Do you care what other people think about you? I think we all do, to different extents. And the more we watch, the worse off we are for it.
This worry can easily get your mind wandering to dark places and trigger feelings of insecurity, anxiety, and self-doubt. It can also trigger feelings of self-doubt. If it is a hold on you, you will do everything to stay away from ridicule, rejection, and embarrassment. It's better not to be negatively judged, isn't it?
Feeling accepted is a common human desire. In the end, we evolved to be more successful in groups and being accepted as well as having the respect and trust of others are indicators of achievement. The desire to be part of a group is part of the genes.
However, sometimes that need takes the center stage and what others think of us is more important than the thoughts we have about ourselves.
We might analyze each glance and word that passes to us for clues as to whether we've been judged, and considered acceptable or insufficient. A person who walks into the hall without a greeting could cause us to be irritated and think that we aren't worthy of notice. We can be a bit obnoxious constantly putting other people prior to ourselves, leaving us vulnerable to being swindled when we try to win the praise of others. We could overwork ourselves trying to appear calm and hard-working enough or capable enough to feel appreciated.
What's the cause of this fear about being liked and why are certain of us more vulnerable than other people?
In many instances, it's an echo of the past. In our lives, something or somebody might have made connection or affection appear contingent and something we need to fight for, but which we aren't entitled to. A feeling of shame grows as we constantly fail to be perfect.
For sure, having the desire to be seen positively isn't bad. Everyone needs a bit of consciousness of how others perceive our personalities to stay in check and aware of the ways we influence other people. Too much worry about the opinions of others could cause us to think that we value the things that others expect from us, and not the things we want and require. The irony is that what started out as a desire to guarantee our satisfaction and acceptance may be a negative outcome.
Creating a New Mindset
If you realize that you're worried about being liked there are ways to return to an improved relationship with people as well as with you.
1. Keep things in the right perspective
It's been said that people be less concerned about what other people think of them in the event that they knew what they are viewed by people think of them. In reality, everyone has enough on their minds. There are also personal fears. If you're concerned about how you'll appear to someone you've only encountered, be aware that they're likely similar to you.
2. Think about what you are thinking
Humans are prone to cognitive distortions and ways that are a result of positive thinking which can affect our mood and behavior. For example, we could think the worst of things, ignore the positive aspects of the situation, and focus exclusively on the bad. We may also make assumptions that are too general or leap to conclusions. Be aware of your thoughts and ask questions about them instead of allowing thoughts to travel around your head. It is possible to discover that the issue you're worried about is just within your mind.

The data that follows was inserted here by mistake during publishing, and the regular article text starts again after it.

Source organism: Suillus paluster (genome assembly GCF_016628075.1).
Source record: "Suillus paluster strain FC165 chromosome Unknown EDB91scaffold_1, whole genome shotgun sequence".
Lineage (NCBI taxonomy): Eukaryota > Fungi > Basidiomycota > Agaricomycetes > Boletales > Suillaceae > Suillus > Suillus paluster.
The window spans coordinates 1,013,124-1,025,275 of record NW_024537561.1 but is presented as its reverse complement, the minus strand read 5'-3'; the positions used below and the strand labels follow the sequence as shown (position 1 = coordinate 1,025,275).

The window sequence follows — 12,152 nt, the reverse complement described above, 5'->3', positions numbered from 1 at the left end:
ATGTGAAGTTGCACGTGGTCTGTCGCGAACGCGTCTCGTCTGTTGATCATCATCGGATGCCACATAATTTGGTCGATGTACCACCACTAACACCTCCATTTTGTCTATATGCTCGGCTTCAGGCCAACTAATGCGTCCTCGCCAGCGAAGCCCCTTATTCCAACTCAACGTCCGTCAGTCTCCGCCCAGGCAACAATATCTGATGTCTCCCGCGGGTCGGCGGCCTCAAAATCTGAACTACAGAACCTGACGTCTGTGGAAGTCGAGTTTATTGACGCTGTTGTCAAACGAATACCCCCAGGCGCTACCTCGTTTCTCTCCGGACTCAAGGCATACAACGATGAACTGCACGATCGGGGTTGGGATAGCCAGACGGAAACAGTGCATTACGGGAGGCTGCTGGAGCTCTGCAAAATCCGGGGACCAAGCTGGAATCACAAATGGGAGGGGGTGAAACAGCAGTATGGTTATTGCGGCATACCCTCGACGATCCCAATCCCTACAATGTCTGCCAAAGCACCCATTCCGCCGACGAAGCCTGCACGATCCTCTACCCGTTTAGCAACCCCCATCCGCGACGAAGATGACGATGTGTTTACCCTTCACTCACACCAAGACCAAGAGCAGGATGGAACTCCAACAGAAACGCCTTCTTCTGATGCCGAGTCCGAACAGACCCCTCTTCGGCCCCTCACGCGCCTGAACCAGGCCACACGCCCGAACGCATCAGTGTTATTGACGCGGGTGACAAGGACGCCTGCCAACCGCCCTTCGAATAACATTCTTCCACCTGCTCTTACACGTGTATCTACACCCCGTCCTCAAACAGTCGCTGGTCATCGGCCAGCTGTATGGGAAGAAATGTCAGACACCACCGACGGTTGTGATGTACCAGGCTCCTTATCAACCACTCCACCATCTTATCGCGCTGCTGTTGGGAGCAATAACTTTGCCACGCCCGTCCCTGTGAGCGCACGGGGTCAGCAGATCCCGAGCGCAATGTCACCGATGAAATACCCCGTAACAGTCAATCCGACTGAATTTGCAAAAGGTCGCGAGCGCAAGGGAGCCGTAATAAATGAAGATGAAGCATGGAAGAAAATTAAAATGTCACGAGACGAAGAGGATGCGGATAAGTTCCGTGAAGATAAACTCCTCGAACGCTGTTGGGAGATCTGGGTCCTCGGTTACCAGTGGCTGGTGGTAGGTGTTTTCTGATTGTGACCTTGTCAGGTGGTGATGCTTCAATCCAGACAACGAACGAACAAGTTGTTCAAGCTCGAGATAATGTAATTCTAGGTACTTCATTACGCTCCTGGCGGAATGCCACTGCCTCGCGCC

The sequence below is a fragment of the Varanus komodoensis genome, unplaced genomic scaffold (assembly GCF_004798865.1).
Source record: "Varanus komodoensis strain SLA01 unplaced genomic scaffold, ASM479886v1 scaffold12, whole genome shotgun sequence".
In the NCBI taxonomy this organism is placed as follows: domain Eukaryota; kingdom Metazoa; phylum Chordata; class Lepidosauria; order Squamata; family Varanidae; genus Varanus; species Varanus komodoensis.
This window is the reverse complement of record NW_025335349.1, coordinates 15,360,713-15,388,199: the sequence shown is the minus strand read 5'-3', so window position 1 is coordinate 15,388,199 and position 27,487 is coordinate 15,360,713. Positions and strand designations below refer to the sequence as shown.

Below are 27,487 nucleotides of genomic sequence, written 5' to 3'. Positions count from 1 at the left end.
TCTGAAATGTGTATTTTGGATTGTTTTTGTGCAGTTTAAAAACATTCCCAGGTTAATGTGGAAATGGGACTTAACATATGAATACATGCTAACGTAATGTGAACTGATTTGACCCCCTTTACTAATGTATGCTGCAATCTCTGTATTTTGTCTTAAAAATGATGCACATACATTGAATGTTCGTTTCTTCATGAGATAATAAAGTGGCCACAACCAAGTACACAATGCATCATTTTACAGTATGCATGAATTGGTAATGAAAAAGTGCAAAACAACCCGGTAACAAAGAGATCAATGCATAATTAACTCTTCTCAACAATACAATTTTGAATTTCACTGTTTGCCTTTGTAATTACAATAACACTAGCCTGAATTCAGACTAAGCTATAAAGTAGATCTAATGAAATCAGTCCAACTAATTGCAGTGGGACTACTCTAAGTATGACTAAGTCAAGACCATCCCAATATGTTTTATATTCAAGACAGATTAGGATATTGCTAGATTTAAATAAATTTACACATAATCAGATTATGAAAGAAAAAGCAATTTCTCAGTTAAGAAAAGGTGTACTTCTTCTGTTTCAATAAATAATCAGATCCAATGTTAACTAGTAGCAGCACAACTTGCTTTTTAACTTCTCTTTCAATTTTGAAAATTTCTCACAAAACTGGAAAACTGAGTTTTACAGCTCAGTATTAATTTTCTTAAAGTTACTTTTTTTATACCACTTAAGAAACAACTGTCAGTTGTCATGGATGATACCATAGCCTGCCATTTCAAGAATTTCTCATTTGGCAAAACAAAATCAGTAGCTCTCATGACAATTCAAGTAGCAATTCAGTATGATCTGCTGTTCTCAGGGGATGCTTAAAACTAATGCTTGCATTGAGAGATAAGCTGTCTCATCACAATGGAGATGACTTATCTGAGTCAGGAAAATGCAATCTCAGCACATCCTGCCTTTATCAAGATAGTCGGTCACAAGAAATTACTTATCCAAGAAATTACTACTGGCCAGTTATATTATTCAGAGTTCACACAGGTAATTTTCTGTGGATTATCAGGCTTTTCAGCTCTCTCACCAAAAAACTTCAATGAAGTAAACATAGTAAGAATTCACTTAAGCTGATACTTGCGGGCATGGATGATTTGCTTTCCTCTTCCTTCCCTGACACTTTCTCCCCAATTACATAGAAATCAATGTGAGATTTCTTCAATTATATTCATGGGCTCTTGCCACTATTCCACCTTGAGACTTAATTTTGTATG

3. Let go of the idea of perfection
It isn't easy to let go of the notion that if you do things perfectly you'll be respected and loved. However, this is not a worthwhile endeavor, not just because perfection is a lie and what people think of you is more in common with their perceptions than it does with you.
4. Find out more about yourself
What are you most interested in? What are you truly looking for? Are you making decisions about your relationships, career, and hobbies to satisfy your needs or to delight or impress others? Let yourself try new things and ask yourself, "What would I pursue or enjoy if I wasn't so worried about being judged?"
5. Discover your tribe
There are some out there who be a part of you and respect the person you are. Do not waste your time trying to stay with people who want you to be a slave to their needs and desires. Find ways to cultivate authenticity and you'll meet those you're supposed to spend time with. "True belonging only happens when we present our authentic, imperfect selves to the world, our sense of belonging can never be greater than our level of self-acceptance."
6. Let yourself be vulnerable
It's not easy to stand out from the crowd and speak up, and make a decision that is risky or risks being disapproved of. Make a decision about what is important to you, be confident, and take the risk. We don't develop by constantly playing safe. We develop by giving ourselves a chance to make mistakes.
7. Give the offer of a helping hand
The stress you feel over the opinion of others may be overcome by a bit of self-awareness. However, in certain situations particularly for those suffering from deep-seated stress or other mental illnesses, seeking professional aid can help you to discover the source of your issues. It is important to ask to get the help you require instead of putting off your pain.
8. Make yourself your own friend
It's not easy and you'll always be in a position to make everyone like you, regardless of how hard you try. However, you can look at one bright spot: no other person can do that, and neither can you. Therefore, accept the discomfort that will surely arise when you realize that you haven't established a relationship with someone. Focus instead on the objective that can take you closer to becoming the person you'd like to be. This includes learning to accept yourself as you are with all of your flaws and imperfections.